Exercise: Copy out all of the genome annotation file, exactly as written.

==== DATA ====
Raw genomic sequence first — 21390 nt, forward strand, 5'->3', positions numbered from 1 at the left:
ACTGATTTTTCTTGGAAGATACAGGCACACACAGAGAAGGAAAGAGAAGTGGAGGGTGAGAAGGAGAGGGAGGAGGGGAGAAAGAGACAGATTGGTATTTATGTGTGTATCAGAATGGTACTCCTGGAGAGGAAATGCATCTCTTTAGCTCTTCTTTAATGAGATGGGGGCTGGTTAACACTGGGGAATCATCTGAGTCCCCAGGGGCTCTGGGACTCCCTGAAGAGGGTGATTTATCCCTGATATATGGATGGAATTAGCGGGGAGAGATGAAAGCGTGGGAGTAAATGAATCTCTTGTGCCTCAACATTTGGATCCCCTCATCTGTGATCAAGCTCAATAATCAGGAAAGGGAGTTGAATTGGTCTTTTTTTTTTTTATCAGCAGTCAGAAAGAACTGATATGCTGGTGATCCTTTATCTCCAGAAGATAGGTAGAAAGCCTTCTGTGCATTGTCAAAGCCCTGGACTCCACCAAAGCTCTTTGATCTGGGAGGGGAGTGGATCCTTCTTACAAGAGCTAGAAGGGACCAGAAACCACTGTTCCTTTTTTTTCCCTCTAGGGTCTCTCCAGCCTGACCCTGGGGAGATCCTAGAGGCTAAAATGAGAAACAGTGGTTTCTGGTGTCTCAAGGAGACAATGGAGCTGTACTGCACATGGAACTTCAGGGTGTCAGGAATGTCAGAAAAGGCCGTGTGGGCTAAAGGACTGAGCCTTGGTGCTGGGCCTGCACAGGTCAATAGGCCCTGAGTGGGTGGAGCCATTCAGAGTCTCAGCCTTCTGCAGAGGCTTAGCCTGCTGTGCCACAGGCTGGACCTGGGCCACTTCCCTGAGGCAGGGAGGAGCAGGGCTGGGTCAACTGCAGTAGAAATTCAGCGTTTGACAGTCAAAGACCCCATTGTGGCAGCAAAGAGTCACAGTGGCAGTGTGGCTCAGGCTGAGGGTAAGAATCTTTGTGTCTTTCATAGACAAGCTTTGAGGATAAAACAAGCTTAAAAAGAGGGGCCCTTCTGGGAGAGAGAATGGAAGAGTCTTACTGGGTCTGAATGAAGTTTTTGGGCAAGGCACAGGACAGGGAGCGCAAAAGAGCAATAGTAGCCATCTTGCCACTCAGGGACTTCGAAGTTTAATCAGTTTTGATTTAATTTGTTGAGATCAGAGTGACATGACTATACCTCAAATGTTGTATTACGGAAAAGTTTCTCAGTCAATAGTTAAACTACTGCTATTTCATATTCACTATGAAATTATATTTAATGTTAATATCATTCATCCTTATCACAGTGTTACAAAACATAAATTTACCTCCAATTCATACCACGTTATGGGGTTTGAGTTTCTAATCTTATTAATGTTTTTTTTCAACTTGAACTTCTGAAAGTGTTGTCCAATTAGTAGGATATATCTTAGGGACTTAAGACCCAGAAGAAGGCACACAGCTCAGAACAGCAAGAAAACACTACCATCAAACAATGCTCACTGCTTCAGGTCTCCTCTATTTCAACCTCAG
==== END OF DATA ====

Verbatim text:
Raw genomic sequence first — 21390 nt, forward strand, 5'->3', positions numbered from 1 at the left:
ACTGATTTTTCTTGGAAGATACAGGCACACACAGAGAAGGAAAGAGAAGTGGAGGGTGAGAAGGAGAGGGAGGAGGGGAGAAAGAGACAGATTGGTATTTATGTGTGTATCAGAATGGTACTCCTGGAGAGGAAATGCATCTCTTTAGCTCTTCTTTAATGAGATGGGGGCTGGTTAACACTGGGGAATCATCTGAGTCCCCAGGGGCTCTGGGACTCCCTGAAGAGGGTGATTTATCCCTGATATATGGATGGAATTAGCGGGGAGAGATGAAAGCGTGGGAGTAAATGAATCTCTTGTGCCTCAACATTTGGATCCCCTCATCTGTGATCAAGCTCAATAATCAGGAAAGGGAGTTGAATTGGTCTTTTTTTTTTTTATCAGCAGTCAGAAAGAACTGATATGCTGGTGATCCTTTATCTCCAGAAGATAGGTAGAAAGCCTTCTGTGCATTGTCAAAGCCCTGGACTCCACCAAAGCTCTTTGATCTGGGAGGGGAGTGGATCCTTCTTACAAGAGCTAGAAGGGACCAGAAACCACTGTTCCTTTTTTTTCCCTCTAGGGTCTCTCCAGCCTGACCCTGGGGAGATCCTAGAGGCTAAAATGAGAAACAGTGGTTTCTGGTGTCTCAAGGAGACAATGGAGCTGTACTGCACATGGAACTTCAGGGTGTCAGGAATGTCAGAAAAGGCCGTGTGGGCTAAAGGACTGAGCCTTGGTGCTGGGCCTGCACAGGTCAATAGGCCCTGAGTGGGTGGAGCCATTCAGAGTCTCAGCCTTCTGCAGAGGCTTAGCCTGCTGTGCCACAGGCTGGACCTGGGCCACTTCCCTGAGGCAGGGAGGAGCAGGGCTGGGTCAACTGCAGTAGAAATTCAGCGTTTGACAGTCAAAGACCCCATTGTGGCAGCAAAGAGTCACAGTGGCAGTGTGGCTCAGGCTGAGGGTAAGAATCTTTGTGTCTTTCATAGACAAGCTTTGAGGATAAAACAAGCTTAAAAAGAGGGGCCCTTCTGGGAGAGAGAATGGAAGAGTCTTACTGGGTCTGAATGAAGTTTTTGGGCAAGGCACAGGACAGGGAGCGCAAAAGAGCAATAGTAGCCATCTTGCCACTCAGGGACTTCGAAGTTTAATCAGTTTTGATTTAATTTGTTGAGATCAGAGTGACATGACTATACCTCAAATGTTGTATTACGGAAAAGTTTCTCAGTCAATAGTTAAACTACTGCTATTTCATATTCACTATGAAATTATATTTAATGTTAATATCATTCATCCTTATCACAGTGTTACAAAACATAAATTTACCTCCAATTCATACCACGTTATGGGGTTTGAGTTTCTAATCTTATTAATGTTTTTTTTCAACTTGAACTTCTGAAAGTGTTGTCCAATTAGTAGGATATATCTTAGGGACTTAAGACCCAGAAGAAGGCACACAGCTCAGAACAGCAAGAAAACACTACCATCAAACAATGCTCACTGCTTCAGGTCTCCTCTATTTCAACCTCAG